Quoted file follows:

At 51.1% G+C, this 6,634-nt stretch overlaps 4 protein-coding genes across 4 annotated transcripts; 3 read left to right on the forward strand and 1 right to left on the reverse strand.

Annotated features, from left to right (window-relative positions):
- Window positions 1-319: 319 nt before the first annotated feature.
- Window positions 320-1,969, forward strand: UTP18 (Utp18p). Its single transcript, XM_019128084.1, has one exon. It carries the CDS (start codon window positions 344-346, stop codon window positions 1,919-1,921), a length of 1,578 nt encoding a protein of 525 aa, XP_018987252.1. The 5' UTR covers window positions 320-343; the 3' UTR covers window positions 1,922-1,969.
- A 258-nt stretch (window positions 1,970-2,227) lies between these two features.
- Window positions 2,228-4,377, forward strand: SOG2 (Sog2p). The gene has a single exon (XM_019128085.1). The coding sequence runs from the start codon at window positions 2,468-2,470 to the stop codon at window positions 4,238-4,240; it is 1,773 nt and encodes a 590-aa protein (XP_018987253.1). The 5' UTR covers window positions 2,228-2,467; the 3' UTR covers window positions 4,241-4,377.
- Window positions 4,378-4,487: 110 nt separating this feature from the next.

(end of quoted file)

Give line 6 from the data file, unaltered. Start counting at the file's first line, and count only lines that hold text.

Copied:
- Window positions 2,228-4,377, forward strand: SOG2 (Sog2p). The gene has a single exon (XM_019128085.1). The coding sequence runs from the start codon at window positions 2,468-2,470 to the stop codon at window positions 4,238-4,240; it is 1,773 nt and encodes a 590-aa protein (XP_018987253.1). The 5' UTR covers window positions 2,228-2,467; the 3' UTR covers window positions 4,241-4,377.